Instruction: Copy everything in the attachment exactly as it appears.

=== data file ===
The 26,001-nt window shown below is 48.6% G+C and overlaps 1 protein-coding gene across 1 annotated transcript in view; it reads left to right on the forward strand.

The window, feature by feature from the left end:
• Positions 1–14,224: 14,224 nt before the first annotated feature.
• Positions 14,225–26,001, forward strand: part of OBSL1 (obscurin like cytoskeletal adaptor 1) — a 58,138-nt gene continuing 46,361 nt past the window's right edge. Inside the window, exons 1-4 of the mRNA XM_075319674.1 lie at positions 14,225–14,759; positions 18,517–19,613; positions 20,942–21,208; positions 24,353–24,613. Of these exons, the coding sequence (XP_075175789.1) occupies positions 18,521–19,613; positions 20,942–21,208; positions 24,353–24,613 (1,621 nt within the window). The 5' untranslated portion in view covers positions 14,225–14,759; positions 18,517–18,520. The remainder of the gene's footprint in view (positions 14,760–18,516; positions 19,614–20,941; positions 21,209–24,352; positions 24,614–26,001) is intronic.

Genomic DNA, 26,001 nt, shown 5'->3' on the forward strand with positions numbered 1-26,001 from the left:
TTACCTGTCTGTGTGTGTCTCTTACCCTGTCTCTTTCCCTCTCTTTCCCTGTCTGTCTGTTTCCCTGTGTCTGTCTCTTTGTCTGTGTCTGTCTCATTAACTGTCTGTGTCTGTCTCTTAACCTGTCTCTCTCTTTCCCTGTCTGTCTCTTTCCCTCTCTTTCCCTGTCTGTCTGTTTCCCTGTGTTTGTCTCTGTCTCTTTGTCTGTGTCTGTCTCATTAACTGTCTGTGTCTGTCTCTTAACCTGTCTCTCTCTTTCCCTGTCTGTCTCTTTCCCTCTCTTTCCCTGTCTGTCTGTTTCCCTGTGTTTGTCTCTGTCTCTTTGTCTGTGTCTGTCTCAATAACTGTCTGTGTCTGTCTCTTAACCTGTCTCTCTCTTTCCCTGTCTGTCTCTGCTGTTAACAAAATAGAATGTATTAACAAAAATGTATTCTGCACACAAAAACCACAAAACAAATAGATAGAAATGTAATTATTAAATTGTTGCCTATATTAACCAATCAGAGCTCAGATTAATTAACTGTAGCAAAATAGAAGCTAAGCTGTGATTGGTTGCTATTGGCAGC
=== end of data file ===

The 26,001-nt window shown below is 48.6% G+C and overlaps 1 protein-coding gene across 1 annotated transcript in view; it reads left to right on the forward strand.

The window, feature by feature from the left end:
• Positions 1–14,224: 14,224 nt before the first annotated feature.
• Positions 14,225–26,001, forward strand: part of OBSL1 (obscurin like cytoskeletal adaptor 1) — a 58,138-nt gene continuing 46,361 nt past the window's right edge. Inside the window, exons 1-4 of the mRNA XM_075319674.1 lie at positions 14,225–14,759; positions 18,517–19,613; positions 20,942–21,208; positions 24,353–24,613. Of these exons, the coding sequence (XP_075175789.1) occupies positions 18,521–19,613; positions 20,942–21,208; positions 24,353–24,613 (1,621 nt within the window). The 5' untranslated portion in view covers positions 14,225–14,759; positions 18,517–18,520. The remainder of the gene's footprint in view (positions 14,760–18,516; positions 19,614–20,941; positions 21,209–24,352; positions 24,614–26,001) is intronic.

Genomic DNA, 26,001 nt, shown 5'->3' on the forward strand with positions numbered 1-26,001 from the left:
TTACCTGTCTGTGTGTGTCTCTTACCCTGTCTCTTTCCCTCTCTTTCCCTGTCTGTCTGTTTCCCTGTGTCTGTCTCTTTGTCTGTGTCTGTCTCATTAACTGTCTGTGTCTGTCTCTTAACCTGTCTCTCTCTTTCCCTGTCTGTCTCTTTCCCTCTCTTTCCCTGTCTGTCTGTTTCCCTGTGTTTGTCTCTGTCTCTTTGTCTGTGTCTGTCTCATTAACTGTCTGTGTCTGTCTCTTAACCTGTCTCTCTCTTTCCCTGTCTGTCTCTTTCCCTCTCTTTCCCTGTCTGTCTGTTTCCCTGTGTTTGTCTCTGTCTCTTTGTCTGTGTCTGTCTCAATAACTGTCTGTGTCTGTCTCTTAACCTGTCTCTCTCTTTCCCTGTCTGTCTCTGCTGTTAACAAAATAGAATGTATTAACAAAAATGTATTCTGCACACAAAAACCACAAAACAAATAGATAGAAATGTAATTATTAAATTGTTGCCTATATTAACCAATCAGAGCTCAGATTAATTAACTGTAGCAAAATAGAAGCTAAGCTGTGATTGGTTGCTATTGGCAGC